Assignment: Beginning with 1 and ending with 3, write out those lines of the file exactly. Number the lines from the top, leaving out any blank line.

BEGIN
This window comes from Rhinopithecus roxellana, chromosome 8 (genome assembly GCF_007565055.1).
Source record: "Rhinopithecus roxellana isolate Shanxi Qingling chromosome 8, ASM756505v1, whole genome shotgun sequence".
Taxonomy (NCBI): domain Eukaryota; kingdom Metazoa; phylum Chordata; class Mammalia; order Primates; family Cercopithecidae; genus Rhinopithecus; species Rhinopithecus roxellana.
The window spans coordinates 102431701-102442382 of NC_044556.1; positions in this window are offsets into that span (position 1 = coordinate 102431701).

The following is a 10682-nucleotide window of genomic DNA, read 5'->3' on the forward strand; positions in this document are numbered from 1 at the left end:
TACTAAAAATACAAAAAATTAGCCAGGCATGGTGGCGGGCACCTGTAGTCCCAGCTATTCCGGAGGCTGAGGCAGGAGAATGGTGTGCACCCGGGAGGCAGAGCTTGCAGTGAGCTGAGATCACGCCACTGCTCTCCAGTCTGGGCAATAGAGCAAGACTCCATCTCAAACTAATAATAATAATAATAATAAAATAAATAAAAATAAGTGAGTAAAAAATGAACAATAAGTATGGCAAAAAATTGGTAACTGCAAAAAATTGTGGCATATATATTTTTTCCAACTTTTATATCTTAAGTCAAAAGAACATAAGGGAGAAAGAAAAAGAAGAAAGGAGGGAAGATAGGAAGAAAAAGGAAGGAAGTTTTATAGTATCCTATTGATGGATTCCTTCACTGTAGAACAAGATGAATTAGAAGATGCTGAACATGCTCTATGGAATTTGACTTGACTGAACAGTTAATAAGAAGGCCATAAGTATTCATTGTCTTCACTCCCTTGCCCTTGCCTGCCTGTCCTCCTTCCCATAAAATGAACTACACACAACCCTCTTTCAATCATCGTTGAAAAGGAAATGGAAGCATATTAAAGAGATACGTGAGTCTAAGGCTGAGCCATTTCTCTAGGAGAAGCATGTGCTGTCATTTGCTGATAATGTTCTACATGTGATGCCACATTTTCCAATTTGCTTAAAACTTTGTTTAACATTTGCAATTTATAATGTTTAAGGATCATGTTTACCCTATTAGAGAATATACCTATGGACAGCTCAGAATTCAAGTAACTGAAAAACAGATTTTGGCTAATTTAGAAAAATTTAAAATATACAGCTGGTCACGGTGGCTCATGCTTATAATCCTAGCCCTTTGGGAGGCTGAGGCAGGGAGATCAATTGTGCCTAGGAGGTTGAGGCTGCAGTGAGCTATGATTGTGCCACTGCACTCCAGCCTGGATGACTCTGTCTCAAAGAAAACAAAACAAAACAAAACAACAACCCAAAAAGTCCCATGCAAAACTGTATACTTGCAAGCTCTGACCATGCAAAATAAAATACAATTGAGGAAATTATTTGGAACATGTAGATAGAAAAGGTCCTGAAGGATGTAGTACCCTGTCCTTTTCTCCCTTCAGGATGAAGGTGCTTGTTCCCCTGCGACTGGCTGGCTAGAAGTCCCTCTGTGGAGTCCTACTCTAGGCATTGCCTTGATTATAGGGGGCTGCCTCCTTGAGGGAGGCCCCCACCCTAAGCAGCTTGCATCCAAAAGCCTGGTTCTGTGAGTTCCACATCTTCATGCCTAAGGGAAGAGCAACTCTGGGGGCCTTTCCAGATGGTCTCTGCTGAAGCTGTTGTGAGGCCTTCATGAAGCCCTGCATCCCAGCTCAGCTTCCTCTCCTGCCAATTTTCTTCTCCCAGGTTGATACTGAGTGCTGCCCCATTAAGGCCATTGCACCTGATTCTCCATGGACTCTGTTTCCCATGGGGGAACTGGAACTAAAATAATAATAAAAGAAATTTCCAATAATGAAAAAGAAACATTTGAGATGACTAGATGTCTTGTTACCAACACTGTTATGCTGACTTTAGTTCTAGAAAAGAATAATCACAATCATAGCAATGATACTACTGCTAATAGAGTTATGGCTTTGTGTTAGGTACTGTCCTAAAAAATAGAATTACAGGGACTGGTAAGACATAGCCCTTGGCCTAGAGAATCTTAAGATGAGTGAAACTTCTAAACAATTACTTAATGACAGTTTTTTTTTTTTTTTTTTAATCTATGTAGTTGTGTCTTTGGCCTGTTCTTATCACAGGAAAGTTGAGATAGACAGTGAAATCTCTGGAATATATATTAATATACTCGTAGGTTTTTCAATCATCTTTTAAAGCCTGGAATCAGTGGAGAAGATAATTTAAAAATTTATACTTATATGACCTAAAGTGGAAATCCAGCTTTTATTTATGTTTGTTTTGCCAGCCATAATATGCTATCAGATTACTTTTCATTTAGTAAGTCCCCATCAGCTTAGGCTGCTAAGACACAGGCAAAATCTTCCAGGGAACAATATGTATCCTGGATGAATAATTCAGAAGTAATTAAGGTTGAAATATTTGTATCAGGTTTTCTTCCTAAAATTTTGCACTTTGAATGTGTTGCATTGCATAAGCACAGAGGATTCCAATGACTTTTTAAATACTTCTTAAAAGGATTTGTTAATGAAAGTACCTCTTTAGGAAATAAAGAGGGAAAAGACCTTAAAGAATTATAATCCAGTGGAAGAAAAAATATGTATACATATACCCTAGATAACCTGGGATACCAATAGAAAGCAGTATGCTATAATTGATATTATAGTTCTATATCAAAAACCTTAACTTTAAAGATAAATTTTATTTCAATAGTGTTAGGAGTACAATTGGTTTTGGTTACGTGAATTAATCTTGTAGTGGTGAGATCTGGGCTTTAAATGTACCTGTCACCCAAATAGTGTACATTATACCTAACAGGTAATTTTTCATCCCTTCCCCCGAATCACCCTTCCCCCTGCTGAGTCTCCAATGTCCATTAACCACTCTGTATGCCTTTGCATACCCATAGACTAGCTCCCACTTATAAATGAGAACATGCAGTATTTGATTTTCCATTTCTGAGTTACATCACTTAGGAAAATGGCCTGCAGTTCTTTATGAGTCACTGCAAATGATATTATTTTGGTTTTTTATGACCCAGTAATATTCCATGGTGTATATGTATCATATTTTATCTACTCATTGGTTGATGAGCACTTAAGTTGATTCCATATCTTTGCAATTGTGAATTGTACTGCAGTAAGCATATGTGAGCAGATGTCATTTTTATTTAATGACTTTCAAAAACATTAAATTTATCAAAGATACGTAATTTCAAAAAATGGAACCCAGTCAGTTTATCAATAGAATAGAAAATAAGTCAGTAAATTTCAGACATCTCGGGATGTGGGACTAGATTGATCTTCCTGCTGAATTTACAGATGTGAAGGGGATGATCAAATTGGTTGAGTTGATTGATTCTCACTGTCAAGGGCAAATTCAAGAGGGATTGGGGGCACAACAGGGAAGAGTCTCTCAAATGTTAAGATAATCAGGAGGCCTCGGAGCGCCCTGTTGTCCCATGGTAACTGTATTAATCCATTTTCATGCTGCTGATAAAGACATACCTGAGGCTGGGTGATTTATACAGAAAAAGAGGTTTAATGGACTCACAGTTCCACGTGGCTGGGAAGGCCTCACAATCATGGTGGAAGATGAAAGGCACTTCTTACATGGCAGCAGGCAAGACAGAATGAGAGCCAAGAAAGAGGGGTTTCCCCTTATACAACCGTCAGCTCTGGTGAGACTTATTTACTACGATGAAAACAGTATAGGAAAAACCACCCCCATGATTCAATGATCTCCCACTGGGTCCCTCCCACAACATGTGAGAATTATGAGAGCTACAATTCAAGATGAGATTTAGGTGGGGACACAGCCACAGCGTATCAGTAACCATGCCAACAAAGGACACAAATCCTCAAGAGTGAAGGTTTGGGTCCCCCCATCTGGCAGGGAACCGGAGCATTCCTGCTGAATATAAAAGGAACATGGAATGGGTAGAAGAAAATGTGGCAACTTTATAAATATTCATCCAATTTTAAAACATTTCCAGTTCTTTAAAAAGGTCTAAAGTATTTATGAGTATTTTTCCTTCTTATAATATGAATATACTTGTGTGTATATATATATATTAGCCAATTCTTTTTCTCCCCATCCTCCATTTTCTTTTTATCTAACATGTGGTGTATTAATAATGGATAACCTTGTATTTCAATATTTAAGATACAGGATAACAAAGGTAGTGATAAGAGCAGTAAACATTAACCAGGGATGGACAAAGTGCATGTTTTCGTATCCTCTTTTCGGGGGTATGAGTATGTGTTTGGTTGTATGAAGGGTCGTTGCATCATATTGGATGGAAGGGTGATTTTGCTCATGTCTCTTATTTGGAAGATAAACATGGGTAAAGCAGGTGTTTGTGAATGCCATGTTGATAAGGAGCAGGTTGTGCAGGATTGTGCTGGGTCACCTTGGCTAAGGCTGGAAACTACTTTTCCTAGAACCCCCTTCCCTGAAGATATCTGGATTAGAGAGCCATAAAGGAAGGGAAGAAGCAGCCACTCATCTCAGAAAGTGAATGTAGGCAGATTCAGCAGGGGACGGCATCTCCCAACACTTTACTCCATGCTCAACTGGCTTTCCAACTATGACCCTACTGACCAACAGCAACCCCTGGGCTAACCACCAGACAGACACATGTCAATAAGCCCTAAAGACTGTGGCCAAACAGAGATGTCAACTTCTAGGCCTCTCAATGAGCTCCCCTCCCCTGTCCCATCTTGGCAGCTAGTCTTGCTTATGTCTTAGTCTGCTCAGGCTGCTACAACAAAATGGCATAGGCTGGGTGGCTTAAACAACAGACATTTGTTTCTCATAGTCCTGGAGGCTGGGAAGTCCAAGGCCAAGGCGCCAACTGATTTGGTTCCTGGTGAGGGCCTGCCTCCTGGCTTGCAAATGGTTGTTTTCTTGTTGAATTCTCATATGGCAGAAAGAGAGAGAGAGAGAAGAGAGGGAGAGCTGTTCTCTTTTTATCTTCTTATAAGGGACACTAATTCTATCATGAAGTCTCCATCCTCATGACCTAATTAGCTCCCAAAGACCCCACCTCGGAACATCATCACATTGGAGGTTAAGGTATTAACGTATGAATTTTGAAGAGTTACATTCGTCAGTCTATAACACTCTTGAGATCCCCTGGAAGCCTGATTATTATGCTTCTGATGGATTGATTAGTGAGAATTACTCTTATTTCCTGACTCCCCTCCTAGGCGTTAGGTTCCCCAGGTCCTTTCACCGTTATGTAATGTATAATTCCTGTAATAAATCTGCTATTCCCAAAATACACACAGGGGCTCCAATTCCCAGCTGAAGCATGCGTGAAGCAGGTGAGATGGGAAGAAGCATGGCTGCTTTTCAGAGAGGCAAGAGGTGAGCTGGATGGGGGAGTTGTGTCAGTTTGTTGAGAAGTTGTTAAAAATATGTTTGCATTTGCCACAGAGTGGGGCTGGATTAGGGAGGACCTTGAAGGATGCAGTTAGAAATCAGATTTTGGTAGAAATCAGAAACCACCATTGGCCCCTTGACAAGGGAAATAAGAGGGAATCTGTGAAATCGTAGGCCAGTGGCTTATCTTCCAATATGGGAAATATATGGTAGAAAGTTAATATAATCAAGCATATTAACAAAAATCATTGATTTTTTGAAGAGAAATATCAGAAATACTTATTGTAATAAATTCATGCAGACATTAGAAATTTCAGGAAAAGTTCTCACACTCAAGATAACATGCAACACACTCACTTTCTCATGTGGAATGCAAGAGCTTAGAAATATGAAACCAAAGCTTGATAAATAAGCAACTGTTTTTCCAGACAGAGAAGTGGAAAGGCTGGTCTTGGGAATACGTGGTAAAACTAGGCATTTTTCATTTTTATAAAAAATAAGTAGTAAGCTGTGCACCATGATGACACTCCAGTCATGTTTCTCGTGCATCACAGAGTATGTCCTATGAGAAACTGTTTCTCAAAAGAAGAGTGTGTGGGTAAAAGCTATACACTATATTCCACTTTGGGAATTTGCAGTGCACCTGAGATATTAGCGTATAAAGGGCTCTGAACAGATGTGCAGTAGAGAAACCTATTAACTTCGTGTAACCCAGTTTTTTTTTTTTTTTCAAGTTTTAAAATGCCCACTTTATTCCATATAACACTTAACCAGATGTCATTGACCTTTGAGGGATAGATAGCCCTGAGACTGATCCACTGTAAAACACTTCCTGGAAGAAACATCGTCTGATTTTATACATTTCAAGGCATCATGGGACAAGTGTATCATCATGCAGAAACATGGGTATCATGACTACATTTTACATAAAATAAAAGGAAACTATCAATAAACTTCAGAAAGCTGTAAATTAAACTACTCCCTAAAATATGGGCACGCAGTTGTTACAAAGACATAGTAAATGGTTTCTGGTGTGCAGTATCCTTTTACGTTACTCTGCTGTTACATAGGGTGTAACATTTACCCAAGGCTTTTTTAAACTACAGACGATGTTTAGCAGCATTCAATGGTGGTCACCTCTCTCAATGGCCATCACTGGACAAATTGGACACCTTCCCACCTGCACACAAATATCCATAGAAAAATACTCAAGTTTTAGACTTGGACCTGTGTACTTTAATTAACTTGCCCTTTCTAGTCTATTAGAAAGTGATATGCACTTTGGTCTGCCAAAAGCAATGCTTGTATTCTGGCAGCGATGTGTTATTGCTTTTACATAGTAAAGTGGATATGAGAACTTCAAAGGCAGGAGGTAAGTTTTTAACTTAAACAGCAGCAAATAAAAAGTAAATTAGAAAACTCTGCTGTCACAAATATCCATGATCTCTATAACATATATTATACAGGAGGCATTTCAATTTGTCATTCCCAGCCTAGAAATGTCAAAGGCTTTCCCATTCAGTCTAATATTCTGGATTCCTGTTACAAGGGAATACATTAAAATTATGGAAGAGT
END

This window comes from Rhinopithecus roxellana, chromosome 8 (genome assembly GCF_007565055.1).
Source record: "Rhinopithecus roxellana isolate Shanxi Qingling chromosome 8, ASM756505v1, whole genome shotgun sequence".
Taxonomy (NCBI): domain Eukaryota; kingdom Metazoa; phylum Chordata; class Mammalia; order Primates; family Cercopithecidae; genus Rhinopithecus; species Rhinopithecus roxellana.